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WBHM: Wikis


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WBHM logo.png
City of license Birmingham, Alabama
Broadcast area Birmingham area
Slogan "NPR News & Classical Music"
Frequency 90.3 MHz
Repeaters WSGN 91.5 MHz (Gadsden)
First air date December 5, 1976
Format News Talk Information
ERP 32,000 watts
HAAT 370.0 meters
Class C1
Facility ID 4240
Transmitter coordinates 33°29′19.00″N 86°47′58.00″W / 33.48861°N 86.79944°W / 33.48861; -86.79944
Callsign meaning BirmingHaM[1]
Affiliations American Public Media, National Public Radio, Public Radio International
Owner University of Alabama at Birmingham
(Board of Trustees of the University of Alabama)
Webcast Listen Live

WBHM (90.3 FM) is a radio station broadcasting a News Talk Information format during the daytime on weekdays and mostly classical music at other times. Licensed to Birmingham, Alabama, USA, the station serves the Birmingham area and through repeater WSGN also serves the Gadsden area. The station is licensed to the University of Alabama at Birmingham, where it maintains its studios. WBHM features programing from American Public Media, National Public Radio and Public Radio International.[2]. The station is a National Public Radio affiliate. It also primarily features classical music programming, except for several weekly feature shows from NPR, Public Radio International, and American Public Media on weekends.

On a sub-carrier channel, WBHM operates the Alabama Radio Reading Service, which broadcasts readings from the Birmingham News and popular magazines for blind and visually-impaired residents of the Birmingham area. The other public radio stations in Alabama also offer the service, provided through a grant by the Alabama Department of Rehabilitation Services.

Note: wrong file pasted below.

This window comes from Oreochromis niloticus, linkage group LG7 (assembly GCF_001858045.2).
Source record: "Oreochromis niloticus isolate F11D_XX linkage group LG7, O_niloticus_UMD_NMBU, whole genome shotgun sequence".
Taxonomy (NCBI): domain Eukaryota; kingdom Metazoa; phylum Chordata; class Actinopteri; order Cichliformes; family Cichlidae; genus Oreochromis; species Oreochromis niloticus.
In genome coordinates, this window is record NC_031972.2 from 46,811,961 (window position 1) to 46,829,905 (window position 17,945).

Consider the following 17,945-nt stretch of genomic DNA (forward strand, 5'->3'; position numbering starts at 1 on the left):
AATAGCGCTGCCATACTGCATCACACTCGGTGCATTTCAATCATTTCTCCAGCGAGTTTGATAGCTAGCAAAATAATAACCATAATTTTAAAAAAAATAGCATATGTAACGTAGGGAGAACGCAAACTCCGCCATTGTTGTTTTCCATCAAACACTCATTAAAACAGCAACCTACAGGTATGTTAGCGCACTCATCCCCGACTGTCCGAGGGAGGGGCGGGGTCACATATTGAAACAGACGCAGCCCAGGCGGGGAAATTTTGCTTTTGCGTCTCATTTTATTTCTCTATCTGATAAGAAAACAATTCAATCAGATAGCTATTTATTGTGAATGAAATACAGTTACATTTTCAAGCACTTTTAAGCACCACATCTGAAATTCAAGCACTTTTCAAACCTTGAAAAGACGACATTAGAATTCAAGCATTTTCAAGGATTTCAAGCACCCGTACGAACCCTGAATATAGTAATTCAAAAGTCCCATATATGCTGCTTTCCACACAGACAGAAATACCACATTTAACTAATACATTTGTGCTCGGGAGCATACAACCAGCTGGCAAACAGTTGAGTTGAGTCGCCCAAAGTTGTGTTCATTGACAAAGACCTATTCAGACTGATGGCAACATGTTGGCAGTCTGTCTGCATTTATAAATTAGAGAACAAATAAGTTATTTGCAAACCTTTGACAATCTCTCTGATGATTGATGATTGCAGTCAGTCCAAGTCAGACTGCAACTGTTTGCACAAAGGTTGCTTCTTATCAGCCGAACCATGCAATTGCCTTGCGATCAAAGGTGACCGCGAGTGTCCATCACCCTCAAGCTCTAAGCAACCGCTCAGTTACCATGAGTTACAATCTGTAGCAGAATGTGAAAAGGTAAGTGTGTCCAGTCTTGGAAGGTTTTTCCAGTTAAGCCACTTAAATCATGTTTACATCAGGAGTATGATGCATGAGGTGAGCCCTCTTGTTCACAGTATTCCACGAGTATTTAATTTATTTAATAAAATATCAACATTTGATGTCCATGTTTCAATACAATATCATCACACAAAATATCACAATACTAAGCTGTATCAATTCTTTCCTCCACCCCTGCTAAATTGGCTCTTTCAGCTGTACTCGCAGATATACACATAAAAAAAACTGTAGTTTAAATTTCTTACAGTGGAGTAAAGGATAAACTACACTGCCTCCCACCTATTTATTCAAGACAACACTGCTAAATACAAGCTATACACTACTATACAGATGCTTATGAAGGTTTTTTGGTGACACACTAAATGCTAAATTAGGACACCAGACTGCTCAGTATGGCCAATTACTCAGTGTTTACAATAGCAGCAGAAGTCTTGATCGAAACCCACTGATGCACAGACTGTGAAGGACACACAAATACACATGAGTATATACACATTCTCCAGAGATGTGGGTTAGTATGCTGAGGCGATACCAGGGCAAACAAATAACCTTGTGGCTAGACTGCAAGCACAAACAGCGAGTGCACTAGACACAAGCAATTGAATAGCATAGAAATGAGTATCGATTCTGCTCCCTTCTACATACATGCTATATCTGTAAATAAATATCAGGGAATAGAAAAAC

Even though Huntsville beat Birmingham, the state's largest city, in getting Alabama's first public radio station in October 1976 (the present WLRH), WBHM did not follow far behind, beginning operations on December 5. WBHM became Birmingham's first full-time classical station since the demise of a commercial FM outlet, WSFM, which gave way to the present WDJC-FM in 1967.

Except for the expansion of nationally-distributed weekend feature shows like Car Talk, A Prairie Home Companion, Wait Wait Don't Tell Me, and This American Life, WBHM's schedule has largely remained constant over its three decades of broadcasting. As with most other markets in the country, the drive-time NPR newscasts have become the most-listened-to programs on the station's daily lineup. WBHM augments the national coverage with frequent local features from its news staff.

Some jazz and folk music programs aired on Saturday evenings during the 1980s, but only Echoes and Hearts of Space, both experimental music programs, represent non-classical genres these days. Central Alabama listeners can hear various types of music on Alabama Public Radio instead, whose Tuscaloosa signal can be received clearly in much of the Birmingham area.